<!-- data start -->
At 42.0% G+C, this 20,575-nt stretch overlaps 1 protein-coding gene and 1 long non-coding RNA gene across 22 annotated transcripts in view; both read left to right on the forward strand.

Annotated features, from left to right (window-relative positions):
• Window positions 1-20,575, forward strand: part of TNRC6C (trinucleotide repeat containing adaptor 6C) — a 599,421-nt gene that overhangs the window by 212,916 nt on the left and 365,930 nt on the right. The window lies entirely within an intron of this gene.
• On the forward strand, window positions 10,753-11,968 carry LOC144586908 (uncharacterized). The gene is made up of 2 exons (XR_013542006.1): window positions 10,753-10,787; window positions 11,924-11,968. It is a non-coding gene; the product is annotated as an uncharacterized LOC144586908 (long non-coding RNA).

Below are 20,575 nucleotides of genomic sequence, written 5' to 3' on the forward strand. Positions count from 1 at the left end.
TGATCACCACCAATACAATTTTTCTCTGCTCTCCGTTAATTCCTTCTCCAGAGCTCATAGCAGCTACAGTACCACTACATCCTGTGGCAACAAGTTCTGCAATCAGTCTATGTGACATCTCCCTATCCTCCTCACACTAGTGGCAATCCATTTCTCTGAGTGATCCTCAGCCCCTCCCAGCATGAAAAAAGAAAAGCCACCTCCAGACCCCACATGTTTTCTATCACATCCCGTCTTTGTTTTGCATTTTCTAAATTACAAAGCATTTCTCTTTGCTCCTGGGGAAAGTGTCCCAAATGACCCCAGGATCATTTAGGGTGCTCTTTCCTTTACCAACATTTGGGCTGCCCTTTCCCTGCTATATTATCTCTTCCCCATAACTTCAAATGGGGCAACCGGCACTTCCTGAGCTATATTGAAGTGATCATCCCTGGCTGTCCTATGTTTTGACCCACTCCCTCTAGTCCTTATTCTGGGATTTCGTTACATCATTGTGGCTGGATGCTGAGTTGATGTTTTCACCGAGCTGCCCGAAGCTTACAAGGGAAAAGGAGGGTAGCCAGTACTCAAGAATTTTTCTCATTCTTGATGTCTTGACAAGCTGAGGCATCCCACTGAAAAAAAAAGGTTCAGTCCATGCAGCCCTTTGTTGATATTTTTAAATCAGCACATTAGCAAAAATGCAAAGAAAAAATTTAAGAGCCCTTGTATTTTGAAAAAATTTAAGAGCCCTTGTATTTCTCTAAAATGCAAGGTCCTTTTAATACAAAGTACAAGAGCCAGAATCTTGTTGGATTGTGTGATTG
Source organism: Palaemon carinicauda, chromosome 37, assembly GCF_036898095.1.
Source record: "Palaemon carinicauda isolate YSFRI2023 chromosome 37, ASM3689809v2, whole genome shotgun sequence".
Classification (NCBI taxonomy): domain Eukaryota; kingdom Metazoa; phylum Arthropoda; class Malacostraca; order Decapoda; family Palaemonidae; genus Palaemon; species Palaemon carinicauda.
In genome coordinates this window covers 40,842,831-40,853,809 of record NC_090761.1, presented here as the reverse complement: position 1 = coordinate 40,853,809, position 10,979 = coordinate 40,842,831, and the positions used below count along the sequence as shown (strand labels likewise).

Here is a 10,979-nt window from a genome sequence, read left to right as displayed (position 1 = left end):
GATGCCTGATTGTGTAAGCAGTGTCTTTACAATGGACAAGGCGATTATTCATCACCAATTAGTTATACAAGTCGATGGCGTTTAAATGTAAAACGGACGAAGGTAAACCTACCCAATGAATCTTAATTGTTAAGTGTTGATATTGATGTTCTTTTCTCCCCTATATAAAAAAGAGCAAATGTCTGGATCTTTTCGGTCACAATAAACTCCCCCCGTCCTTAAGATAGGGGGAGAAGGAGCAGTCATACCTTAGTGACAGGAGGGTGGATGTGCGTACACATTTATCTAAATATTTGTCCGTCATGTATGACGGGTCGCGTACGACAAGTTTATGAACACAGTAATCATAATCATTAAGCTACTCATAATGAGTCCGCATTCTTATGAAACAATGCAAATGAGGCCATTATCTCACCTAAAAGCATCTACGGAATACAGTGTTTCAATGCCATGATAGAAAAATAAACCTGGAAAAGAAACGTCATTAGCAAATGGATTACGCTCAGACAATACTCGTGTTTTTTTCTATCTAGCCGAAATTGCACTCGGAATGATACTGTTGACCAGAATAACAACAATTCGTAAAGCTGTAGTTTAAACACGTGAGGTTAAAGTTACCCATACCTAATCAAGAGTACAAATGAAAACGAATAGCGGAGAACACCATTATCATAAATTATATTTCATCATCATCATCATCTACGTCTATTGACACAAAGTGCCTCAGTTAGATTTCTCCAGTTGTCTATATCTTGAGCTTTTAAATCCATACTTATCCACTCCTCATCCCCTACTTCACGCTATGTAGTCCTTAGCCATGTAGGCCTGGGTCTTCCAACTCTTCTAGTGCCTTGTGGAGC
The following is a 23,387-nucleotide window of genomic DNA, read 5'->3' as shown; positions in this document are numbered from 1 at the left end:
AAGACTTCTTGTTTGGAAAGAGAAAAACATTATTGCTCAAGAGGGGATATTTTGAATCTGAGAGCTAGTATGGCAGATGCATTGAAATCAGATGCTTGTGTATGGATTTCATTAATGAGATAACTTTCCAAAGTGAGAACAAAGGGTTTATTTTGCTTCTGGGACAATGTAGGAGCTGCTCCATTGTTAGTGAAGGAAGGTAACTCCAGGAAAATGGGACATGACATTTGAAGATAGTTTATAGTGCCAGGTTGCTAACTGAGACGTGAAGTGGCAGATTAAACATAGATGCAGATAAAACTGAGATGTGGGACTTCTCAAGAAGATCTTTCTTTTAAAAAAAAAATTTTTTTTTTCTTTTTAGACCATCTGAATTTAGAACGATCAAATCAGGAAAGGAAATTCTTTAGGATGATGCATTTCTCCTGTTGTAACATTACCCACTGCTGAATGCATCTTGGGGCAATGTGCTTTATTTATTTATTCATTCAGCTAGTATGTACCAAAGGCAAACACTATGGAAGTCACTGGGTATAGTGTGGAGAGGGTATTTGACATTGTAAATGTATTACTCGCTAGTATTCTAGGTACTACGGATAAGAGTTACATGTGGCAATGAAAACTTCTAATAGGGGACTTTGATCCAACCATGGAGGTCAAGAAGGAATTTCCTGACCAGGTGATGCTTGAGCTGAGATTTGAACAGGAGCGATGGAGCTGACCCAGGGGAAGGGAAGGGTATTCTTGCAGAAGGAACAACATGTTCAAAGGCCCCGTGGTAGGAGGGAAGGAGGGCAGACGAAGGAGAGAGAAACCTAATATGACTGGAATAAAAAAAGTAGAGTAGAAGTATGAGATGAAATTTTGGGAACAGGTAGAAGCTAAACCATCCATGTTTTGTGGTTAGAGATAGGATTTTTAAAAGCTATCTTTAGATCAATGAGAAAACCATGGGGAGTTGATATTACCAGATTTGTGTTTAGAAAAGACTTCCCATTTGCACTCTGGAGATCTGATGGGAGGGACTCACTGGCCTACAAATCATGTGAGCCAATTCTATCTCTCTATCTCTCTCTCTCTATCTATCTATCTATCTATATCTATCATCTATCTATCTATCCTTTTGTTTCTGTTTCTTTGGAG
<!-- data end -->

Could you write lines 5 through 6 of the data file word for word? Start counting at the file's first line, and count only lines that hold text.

Below are 20,575 nucleotides of genomic sequence, written 5' to 3' on the forward strand. Positions count from 1 at the left end.
TGATCACCACCAATACAATTTTTCTCTGCTCTCCGTTAATTCCTTCTCCAGAGCTCATAGCAGCTACAGTACCACTACATCCTGTGGCAACAAGTTCTGCAATCAGTCTATGTGACATCTCCCTATCCTCCTCACACTAGTGGCAATCCATTTCTCTGAGTGATCCTCAGCCCCTCCCAGCATGAAAAAAGAAAAGCCACCTCCAGACCCCACATGTTTTCTATCACATCCCGTCTTTGTTTTGCATTTTCTAAATTACAAAGCATTTCTCTTTGCTCCTGGGGAAAGTGTCCCAAATGACCCCAGGATCATTTAGGGTGCTCTTTCCTTTACCAACATTTGGGCTGCCCTTTCCCTGCTATATTATCTCTTCCCCATAACTTCAAATGGGGCAACCGGCACTTCCTGAGCTATATTGAAGTGATCATCCCTGGCTGTCCTATGTTTTGACCCACTCCCTCTAGTCCTTATTCTGGGATTTCGTTACATCATTGTGGCTGGATGCTGAGTTGATGTTTTCACCGAGCTGCCCGAAGCTTACAAGGGAAAAGGAGGGTAGCCAGTACTCAAGAATTTTTCTCATTCTTGATGTCTTGACAAGCTGAGGCATCCCACTGAAAAAAAAAGGTTCAGTCCATGCAGCCCTTTGTTGATATTTTTAAATCAGCACATTAGCAAAAATGCAAAGAAAAAATTTAAGAGCCCTTGTATTTTGAAAAAATTTAAGAGCCCTTGTATTTCTCTAAAATGCAAGGTCCTTTTAATACAAAGTACAAGAGCCAGAATCTTGTTGGATTGTGTGATTG